Opened to unrestricted travel in 1947, the road was regraded and widened by Canadian army engineers during the next 17 years, until it was turned over (1964) to the federal department of public works, which has continued to improve it. Some of the road has been paved, but hundreds of kilometres are bituminous surface-treated to carry the traffic, which ranges from 220 vehicles a day in isolated areas to 1700 a day near Whitehorse.
Maintenance is a continual battle against nature, with floods and landslides in spring and blizzards and extreme cold in winter, when temperatures of -48°C can cause bulldozer blades to crack like glass. Although originally built for military purposes, the highway has helped the forestry, oil, mining, tourist and trucking industries. It provided an important impetus to the development of Edmonton as a supply centre and, as an enduring link to northern BC and the Yukon, has had the psychological benefit of ending the isolation of the North.
Author C.W. GILCHRIST
Links to Other Sites
Yukon: Larger Than Life
An extensive visitors guide to all there is to see and do in the scenic and historic Yukon. Includes community profiles. From Tourism Yukon.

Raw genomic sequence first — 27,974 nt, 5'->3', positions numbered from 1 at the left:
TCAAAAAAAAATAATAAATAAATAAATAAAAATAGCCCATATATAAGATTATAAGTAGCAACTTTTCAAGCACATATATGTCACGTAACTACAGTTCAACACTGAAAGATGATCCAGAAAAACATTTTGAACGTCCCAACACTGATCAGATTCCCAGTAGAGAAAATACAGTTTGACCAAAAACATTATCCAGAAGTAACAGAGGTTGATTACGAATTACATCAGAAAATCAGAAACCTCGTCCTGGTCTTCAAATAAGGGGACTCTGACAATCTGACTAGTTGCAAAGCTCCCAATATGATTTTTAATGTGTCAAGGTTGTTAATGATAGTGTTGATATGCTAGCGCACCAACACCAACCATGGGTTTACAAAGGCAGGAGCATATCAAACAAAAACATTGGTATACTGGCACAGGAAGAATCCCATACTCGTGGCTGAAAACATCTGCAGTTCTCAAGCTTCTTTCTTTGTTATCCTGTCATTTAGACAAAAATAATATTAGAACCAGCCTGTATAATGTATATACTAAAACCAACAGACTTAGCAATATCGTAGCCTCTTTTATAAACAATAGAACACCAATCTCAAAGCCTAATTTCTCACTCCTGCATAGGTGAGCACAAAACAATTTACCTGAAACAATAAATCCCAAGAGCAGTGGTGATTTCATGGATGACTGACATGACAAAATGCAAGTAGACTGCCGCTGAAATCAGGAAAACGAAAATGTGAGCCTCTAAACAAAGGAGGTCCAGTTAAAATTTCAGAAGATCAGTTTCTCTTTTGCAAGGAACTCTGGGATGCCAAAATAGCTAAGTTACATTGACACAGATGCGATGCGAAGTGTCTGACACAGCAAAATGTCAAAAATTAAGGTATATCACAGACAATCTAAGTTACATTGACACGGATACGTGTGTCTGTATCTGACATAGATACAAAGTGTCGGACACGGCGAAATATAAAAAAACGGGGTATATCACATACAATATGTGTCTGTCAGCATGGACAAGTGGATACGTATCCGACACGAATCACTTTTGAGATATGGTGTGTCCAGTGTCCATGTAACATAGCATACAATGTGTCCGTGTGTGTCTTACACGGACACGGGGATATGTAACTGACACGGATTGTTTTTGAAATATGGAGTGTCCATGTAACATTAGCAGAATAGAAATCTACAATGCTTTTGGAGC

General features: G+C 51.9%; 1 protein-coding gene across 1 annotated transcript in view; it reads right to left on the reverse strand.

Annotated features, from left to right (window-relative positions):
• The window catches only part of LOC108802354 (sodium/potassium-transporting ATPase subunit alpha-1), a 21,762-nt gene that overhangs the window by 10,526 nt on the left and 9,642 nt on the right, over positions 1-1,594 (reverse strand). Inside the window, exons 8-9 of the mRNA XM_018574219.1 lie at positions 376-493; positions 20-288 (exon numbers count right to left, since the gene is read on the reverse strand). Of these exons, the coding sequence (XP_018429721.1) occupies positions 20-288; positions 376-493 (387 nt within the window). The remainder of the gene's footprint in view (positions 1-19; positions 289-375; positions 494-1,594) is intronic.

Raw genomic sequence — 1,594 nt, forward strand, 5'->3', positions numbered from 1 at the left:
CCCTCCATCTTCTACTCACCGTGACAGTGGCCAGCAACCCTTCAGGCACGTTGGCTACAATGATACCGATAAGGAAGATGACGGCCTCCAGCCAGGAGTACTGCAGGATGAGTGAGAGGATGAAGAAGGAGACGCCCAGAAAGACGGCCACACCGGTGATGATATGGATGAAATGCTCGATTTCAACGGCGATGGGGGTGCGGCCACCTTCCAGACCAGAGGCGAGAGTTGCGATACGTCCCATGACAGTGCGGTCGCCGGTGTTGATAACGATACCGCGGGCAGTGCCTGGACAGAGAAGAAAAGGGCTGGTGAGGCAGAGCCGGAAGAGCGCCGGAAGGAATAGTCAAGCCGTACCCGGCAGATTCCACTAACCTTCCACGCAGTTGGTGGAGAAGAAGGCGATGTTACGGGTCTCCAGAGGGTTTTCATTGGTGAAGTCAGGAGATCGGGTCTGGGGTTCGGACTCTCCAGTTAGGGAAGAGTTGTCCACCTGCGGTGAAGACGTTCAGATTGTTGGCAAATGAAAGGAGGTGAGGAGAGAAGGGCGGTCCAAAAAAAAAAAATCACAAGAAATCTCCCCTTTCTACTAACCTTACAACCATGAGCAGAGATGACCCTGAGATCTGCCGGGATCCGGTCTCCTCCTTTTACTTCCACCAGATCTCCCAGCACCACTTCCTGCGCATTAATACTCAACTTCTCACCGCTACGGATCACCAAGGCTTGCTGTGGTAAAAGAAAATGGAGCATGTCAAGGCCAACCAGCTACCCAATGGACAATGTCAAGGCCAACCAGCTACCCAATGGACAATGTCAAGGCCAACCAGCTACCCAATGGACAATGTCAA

Yukon Community Profiles
Click on the map for essential information about many communities situated in the Yukon Territory. See the menu on the left for details about municipal services, population data, local economic activity, and more.
Deh Cho Travel Connection
An extensive online guide to the Deh Cho Travel Connection, a remarkable journey through Canada’s north that traverses the Mackenzie, Liard, and Alaska Highways. Click on the links for more information about the history of the route, interactive maps, and details about local communities, parks, and wildlife. From the website for Industry, Tourism and Investment, Government of the Northwest Territories.
Dane-zaa Stories & Songs: Dreamers and the Land
Explore the oral histories of the Dane-zaa through the stories and songs brought to the people by Dreamers (Nááchê). Also learn about the Doig River First Nations, one of the Dane-zaa communities of the Peace River area of BC. Includes an online teachers' guide and notes about the Dane-zaa Záágéʔ language, a member of the Athabaskan language family. Requires Flash or Quick Time media programs. From the Virtual Museum of Canada.
A guide to historical highlights of Burwash Landing, a community situated on the southwest shore of Kluane Lake in the Yukon.
The Memory Project: Alaska Highway
Listen to an interview with a Canadian veteran about his military service during the Second World War. Includes a reference to the Alaska Highway. Also check out related digitized artefacts and memorabilia. From the Historica-Dominion Institute.